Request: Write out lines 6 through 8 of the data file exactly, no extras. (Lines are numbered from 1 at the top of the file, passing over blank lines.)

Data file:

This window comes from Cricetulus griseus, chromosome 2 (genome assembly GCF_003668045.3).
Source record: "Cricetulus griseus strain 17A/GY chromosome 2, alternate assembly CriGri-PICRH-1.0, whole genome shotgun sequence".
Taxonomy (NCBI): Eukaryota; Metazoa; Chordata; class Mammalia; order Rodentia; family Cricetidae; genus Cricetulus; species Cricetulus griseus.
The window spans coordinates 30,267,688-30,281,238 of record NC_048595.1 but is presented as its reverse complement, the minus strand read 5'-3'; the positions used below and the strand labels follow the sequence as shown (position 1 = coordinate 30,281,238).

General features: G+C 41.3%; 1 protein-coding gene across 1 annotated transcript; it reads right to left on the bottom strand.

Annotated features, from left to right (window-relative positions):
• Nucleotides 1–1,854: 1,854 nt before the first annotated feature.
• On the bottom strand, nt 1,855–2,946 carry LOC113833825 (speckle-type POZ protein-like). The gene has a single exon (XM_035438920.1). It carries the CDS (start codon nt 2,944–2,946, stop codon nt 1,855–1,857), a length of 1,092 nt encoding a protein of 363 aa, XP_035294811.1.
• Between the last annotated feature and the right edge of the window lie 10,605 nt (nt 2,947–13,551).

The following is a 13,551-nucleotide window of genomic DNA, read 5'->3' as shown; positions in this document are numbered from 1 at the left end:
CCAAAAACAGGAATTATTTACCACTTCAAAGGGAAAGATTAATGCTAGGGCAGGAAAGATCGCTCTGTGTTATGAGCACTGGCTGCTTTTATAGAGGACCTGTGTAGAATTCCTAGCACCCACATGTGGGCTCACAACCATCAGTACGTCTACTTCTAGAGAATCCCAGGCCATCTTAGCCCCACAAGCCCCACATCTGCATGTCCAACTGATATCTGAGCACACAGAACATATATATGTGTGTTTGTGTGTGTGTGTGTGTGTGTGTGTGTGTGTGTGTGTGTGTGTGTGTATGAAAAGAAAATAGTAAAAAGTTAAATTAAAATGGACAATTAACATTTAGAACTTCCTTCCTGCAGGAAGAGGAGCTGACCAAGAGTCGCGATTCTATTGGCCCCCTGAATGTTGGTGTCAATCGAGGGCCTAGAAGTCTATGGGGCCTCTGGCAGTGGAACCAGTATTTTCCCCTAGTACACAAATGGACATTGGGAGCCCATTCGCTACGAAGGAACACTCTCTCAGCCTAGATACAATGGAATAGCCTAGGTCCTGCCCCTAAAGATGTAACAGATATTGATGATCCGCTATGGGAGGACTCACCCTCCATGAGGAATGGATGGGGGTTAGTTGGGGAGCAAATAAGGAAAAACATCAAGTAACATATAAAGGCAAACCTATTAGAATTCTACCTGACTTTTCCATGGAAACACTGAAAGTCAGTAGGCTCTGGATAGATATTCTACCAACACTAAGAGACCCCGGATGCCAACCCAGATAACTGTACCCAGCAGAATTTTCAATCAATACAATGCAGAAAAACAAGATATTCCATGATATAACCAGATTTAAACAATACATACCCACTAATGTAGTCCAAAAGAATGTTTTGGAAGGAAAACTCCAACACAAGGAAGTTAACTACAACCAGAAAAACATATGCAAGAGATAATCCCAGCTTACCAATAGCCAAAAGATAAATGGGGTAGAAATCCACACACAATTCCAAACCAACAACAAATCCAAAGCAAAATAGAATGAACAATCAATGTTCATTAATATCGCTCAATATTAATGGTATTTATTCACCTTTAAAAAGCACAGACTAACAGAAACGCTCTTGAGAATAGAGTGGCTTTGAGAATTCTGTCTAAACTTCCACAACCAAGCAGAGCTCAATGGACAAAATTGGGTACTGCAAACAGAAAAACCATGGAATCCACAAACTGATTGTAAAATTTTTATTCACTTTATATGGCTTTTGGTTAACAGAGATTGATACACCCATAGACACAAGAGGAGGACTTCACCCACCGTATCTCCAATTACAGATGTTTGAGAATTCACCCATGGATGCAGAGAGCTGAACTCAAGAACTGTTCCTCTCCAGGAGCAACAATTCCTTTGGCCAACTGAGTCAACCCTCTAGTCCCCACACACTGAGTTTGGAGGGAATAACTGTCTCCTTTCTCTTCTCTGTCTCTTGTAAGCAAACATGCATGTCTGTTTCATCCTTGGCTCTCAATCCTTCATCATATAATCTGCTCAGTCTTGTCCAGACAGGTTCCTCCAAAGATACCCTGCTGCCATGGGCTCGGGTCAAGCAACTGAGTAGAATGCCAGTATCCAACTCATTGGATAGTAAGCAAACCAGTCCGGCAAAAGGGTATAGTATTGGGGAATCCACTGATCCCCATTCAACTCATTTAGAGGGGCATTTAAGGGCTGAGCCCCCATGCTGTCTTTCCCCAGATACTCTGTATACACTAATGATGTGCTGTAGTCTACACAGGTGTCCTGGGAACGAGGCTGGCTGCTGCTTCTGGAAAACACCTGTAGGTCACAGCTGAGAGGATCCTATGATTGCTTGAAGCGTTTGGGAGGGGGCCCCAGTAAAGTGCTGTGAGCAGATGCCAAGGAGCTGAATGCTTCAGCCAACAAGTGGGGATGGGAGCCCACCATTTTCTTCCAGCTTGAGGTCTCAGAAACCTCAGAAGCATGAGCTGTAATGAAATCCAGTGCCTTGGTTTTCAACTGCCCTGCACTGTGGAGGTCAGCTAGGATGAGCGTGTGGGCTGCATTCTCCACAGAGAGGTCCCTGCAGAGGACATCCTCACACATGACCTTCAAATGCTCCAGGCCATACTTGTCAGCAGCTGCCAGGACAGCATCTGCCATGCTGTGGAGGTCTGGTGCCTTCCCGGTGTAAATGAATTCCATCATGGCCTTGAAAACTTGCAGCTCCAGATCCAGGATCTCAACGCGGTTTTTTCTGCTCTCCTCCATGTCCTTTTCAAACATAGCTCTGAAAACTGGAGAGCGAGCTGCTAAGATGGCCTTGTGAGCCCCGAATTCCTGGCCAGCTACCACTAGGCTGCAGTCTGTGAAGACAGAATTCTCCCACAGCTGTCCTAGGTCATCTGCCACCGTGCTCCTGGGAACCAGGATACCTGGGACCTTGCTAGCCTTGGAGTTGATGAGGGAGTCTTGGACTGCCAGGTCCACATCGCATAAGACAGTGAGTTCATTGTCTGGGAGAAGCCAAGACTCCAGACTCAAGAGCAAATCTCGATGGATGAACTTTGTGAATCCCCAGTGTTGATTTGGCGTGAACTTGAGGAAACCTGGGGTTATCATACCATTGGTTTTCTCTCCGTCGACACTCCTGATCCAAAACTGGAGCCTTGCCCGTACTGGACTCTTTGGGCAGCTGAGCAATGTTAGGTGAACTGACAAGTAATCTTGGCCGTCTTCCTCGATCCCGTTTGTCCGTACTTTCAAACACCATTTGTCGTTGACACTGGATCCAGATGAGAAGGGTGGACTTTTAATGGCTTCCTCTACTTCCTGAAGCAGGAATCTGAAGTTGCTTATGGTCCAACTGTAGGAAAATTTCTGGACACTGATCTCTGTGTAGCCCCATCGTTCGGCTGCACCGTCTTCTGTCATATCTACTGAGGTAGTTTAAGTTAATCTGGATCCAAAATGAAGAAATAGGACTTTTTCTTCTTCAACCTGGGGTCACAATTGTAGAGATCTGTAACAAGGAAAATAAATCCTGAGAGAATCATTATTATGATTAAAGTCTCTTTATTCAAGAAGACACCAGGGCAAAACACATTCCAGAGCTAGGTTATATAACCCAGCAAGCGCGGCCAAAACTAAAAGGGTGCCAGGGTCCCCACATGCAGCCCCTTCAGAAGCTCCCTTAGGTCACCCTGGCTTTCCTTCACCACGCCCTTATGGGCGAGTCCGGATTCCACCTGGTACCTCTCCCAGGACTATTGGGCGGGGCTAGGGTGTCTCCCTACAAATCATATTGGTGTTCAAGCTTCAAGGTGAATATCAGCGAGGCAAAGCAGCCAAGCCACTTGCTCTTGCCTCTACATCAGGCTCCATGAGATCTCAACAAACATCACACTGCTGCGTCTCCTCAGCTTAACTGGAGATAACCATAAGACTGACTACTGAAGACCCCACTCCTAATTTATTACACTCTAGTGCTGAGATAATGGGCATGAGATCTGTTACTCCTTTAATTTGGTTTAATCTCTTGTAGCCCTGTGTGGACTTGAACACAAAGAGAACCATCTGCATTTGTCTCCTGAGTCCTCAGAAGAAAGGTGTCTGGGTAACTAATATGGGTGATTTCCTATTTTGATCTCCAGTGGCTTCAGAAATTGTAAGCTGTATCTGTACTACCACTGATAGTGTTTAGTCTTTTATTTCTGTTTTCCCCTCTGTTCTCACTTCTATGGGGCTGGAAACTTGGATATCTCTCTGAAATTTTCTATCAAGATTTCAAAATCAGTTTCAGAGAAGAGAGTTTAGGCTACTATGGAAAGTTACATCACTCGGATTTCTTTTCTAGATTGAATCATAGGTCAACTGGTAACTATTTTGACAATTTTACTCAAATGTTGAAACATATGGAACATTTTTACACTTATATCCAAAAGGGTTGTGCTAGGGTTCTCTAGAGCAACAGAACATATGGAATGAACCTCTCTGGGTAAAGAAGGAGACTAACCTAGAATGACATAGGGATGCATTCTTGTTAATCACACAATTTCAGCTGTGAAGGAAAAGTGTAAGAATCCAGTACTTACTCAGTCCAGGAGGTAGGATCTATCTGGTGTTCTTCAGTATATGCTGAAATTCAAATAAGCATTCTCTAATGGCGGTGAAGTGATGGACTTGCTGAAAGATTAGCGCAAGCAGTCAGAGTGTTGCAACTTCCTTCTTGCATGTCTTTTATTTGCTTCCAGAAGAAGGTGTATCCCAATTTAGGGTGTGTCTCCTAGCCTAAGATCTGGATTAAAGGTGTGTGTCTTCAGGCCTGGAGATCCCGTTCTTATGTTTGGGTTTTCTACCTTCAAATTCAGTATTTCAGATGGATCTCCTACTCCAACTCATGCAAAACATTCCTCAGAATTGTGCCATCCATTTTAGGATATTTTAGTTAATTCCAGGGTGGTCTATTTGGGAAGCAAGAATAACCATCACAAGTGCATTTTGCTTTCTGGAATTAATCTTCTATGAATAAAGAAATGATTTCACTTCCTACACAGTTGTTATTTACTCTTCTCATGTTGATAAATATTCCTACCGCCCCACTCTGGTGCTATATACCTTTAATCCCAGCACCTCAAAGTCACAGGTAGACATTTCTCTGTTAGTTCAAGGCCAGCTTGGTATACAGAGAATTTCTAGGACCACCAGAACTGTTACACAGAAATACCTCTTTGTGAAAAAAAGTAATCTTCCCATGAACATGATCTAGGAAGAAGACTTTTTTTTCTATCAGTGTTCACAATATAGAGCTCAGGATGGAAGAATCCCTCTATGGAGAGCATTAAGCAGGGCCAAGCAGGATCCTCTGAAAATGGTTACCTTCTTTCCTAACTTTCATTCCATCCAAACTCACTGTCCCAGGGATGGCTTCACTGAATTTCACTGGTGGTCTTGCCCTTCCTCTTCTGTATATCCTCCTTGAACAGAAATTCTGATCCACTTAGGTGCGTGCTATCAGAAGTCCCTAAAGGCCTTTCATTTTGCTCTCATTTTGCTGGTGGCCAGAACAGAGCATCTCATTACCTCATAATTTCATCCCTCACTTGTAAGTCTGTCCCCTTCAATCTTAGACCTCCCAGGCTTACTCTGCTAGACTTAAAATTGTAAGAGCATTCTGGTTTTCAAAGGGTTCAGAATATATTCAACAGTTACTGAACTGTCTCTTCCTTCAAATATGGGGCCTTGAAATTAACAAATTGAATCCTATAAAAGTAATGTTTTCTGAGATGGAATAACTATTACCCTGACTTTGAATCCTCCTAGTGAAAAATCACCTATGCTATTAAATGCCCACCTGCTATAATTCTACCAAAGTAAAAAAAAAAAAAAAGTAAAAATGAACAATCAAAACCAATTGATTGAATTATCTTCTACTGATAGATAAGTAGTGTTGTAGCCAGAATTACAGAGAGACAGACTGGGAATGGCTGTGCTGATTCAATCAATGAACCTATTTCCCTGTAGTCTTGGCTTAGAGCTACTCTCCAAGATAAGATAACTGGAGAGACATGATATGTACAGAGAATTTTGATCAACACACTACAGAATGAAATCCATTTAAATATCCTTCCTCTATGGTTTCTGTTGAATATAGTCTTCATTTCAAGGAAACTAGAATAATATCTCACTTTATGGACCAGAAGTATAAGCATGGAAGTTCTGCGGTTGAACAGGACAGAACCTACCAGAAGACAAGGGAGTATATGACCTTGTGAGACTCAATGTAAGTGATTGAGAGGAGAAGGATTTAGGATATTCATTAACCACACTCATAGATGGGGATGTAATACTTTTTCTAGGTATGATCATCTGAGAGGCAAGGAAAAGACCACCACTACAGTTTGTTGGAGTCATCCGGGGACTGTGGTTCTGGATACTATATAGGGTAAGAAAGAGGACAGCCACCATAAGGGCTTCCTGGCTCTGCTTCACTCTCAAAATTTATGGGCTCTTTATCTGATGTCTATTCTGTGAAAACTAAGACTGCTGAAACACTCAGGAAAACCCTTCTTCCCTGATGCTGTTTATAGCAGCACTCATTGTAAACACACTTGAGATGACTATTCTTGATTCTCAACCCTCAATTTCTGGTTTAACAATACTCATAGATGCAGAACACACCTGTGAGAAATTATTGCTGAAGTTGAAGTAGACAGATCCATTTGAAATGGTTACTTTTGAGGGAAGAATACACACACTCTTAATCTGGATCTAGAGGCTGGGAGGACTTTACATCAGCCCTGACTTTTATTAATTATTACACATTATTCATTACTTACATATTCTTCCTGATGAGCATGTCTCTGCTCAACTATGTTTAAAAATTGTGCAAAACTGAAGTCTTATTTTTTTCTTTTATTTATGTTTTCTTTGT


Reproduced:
Annotated features, from left to right (window-relative positions):
• Nucleotides 1–1,854: 1,854 nt before the first annotated feature.
• On the bottom strand, nt 1,855–2,946 carry LOC113833825 (speckle-type POZ protein-like). The gene has a single exon (XM_035438920.1). It carries the CDS (start codon nt 2,944–2,946, stop codon nt 1,855–1,857), a length of 1,092 nt encoding a protein of 363 aa, XP_035294811.1.